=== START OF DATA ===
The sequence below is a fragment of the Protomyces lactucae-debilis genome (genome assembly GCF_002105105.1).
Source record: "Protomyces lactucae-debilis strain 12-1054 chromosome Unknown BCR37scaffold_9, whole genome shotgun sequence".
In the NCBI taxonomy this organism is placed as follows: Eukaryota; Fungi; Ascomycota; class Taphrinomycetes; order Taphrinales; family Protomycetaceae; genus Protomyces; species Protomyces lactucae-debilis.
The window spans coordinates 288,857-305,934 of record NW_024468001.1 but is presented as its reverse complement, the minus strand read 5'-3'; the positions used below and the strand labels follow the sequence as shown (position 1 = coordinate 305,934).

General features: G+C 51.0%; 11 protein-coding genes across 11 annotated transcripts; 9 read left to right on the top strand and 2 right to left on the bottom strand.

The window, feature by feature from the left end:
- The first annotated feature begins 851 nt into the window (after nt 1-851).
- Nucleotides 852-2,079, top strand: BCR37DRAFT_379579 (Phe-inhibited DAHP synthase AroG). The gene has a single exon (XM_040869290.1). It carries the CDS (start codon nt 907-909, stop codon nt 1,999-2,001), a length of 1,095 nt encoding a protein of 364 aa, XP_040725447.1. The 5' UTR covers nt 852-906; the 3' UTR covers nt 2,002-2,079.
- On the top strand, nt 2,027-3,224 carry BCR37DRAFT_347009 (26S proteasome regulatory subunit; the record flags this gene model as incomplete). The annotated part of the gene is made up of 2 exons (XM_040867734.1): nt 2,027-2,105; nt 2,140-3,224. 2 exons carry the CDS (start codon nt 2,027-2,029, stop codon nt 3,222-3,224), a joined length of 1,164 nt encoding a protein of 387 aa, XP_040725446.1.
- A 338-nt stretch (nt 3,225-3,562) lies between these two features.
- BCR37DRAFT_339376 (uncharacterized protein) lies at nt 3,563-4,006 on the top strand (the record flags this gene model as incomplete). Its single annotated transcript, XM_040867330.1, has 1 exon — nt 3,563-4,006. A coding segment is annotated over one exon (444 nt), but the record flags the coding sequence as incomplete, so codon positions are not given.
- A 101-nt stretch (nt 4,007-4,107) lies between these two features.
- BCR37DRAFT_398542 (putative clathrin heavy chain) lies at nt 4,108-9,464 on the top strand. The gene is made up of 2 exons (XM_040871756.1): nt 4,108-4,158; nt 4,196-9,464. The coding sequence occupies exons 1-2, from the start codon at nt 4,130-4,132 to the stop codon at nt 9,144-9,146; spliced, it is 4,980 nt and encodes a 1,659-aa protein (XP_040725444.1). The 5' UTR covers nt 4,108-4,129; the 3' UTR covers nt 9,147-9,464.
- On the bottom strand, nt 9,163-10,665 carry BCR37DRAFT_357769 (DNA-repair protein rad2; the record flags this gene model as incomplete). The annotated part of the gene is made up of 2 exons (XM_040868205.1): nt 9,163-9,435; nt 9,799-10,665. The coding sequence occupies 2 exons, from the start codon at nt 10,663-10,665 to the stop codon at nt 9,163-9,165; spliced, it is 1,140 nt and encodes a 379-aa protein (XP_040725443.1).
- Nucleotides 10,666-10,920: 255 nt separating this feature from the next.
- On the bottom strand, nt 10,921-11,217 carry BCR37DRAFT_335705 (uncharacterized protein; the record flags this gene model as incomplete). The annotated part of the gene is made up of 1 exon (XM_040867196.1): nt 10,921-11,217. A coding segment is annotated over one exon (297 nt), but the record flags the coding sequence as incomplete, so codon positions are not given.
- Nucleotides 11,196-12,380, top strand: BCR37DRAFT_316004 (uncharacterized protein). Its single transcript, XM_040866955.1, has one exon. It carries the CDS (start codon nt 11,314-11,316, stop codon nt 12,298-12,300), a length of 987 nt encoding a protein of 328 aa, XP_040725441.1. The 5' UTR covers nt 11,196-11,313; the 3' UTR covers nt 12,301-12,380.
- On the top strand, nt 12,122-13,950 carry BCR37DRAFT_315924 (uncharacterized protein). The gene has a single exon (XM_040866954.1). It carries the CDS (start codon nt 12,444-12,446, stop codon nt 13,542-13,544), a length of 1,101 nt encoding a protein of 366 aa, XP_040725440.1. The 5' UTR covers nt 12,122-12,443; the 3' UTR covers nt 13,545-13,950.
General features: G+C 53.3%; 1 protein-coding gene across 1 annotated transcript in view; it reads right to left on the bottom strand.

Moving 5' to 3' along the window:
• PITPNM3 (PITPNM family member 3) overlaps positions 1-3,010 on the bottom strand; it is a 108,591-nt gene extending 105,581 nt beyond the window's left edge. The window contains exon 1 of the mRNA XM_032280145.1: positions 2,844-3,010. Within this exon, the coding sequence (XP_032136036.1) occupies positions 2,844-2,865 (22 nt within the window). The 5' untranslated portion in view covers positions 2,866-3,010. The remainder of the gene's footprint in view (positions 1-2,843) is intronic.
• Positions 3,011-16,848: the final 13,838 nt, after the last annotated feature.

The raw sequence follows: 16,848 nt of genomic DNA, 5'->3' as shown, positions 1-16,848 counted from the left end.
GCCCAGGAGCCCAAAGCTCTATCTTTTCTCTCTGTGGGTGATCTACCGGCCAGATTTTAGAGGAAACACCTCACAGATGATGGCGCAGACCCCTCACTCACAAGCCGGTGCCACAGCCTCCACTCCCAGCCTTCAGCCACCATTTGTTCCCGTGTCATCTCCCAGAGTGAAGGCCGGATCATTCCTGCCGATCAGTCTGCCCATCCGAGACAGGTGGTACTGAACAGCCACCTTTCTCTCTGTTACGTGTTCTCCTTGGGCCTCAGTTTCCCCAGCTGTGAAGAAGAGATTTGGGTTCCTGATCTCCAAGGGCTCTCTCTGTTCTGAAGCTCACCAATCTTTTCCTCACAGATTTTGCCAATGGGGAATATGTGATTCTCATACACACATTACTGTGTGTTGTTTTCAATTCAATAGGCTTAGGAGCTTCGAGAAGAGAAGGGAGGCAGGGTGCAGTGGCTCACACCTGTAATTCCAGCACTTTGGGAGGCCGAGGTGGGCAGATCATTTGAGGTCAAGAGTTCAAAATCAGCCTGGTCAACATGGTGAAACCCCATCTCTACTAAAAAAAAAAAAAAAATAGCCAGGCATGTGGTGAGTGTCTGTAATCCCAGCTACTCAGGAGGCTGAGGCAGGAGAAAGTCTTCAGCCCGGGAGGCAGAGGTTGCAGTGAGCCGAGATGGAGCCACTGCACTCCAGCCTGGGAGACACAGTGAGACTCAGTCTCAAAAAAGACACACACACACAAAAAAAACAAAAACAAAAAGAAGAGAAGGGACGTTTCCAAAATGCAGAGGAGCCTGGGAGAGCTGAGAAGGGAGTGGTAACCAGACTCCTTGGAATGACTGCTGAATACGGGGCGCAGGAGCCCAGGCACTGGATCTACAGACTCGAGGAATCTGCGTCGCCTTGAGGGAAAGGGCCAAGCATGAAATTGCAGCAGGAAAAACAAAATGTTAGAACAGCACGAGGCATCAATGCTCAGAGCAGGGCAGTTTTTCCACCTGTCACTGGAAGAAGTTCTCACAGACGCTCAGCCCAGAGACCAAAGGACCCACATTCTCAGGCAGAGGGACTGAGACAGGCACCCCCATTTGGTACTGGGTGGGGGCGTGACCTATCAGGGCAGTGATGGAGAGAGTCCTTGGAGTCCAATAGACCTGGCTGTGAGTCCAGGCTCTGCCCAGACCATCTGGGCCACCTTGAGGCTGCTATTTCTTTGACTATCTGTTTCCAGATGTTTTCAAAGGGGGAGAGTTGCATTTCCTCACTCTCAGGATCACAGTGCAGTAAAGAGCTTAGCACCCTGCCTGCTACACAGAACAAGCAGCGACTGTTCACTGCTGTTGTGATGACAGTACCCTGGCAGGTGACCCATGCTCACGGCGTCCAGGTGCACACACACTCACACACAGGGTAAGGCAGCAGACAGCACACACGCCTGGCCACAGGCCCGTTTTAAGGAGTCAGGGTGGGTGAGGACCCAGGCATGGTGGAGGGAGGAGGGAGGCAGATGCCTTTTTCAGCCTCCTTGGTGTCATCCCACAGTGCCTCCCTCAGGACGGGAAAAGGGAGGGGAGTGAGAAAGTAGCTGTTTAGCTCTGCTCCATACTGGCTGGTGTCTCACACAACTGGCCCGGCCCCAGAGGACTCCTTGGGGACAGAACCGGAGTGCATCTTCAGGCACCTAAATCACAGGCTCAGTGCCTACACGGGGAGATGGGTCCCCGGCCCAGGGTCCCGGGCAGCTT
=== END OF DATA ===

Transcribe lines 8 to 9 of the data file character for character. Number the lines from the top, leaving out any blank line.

- Nucleotides 852-2,079, top strand: BCR37DRAFT_379579 (Phe-inhibited DAHP synthase AroG). The gene has a single exon (XM_040869290.1). It carries the CDS (start codon nt 907-909, stop codon nt 1,999-2,001), a length of 1,095 nt encoding a protein of 364 aa, XP_040725447.1. The 5' UTR covers nt 852-906; the 3' UTR covers nt 2,002-2,079.
- On the top strand, nt 2,027-3,224 carry BCR37DRAFT_347009 (26S proteasome regulatory subunit; the record flags this gene model as incomplete). The annotated part of the gene is made up of 2 exons (XM_040867734.1): nt 2,027-2,105; nt 2,140-3,224. 2 exons carry the CDS (start codon nt 2,027-2,029, stop codon nt 3,222-3,224), a joined length of 1,164 nt encoding a protein of 387 aa, XP_040725446.1.